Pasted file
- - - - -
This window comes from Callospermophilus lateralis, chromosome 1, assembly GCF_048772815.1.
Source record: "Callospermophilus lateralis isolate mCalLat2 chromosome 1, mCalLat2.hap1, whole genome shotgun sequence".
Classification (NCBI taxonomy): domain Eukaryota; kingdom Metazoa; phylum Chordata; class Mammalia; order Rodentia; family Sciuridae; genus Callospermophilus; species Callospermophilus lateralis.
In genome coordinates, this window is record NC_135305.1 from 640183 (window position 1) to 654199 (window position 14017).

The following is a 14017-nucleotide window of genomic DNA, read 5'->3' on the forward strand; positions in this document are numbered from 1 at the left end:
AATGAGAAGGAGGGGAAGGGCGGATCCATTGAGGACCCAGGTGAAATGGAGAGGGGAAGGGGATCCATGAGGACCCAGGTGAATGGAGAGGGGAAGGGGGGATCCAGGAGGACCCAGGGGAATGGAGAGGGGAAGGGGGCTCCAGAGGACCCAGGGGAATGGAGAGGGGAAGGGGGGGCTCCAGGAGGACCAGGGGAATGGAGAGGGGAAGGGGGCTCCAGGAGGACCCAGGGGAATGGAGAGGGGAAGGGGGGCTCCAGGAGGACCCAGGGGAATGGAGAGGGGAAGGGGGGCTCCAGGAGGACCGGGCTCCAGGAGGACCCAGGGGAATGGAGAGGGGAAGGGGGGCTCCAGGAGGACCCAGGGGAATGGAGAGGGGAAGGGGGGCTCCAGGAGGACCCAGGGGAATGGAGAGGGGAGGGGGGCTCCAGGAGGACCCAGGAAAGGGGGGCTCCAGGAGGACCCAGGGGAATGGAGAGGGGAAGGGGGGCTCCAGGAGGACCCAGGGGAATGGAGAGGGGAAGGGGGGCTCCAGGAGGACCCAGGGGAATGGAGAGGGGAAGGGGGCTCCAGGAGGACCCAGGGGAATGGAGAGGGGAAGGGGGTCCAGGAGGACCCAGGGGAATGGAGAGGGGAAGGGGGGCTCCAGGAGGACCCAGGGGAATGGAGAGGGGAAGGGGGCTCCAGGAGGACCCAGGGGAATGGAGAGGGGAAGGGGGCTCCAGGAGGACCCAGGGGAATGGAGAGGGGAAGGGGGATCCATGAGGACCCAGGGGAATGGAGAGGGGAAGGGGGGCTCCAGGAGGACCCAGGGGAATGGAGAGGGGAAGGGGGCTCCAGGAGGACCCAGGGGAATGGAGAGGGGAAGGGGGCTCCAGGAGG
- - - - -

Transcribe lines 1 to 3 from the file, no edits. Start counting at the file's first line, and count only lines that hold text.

This window comes from Callospermophilus lateralis, chromosome 1, assembly GCF_048772815.1.
Source record: "Callospermophilus lateralis isolate mCalLat2 chromosome 1, mCalLat2.hap1, whole genome shotgun sequence".
Classification (NCBI taxonomy): domain Eukaryota; kingdom Metazoa; phylum Chordata; class Mammalia; order Rodentia; family Sciuridae; genus Callospermophilus; species Callospermophilus lateralis.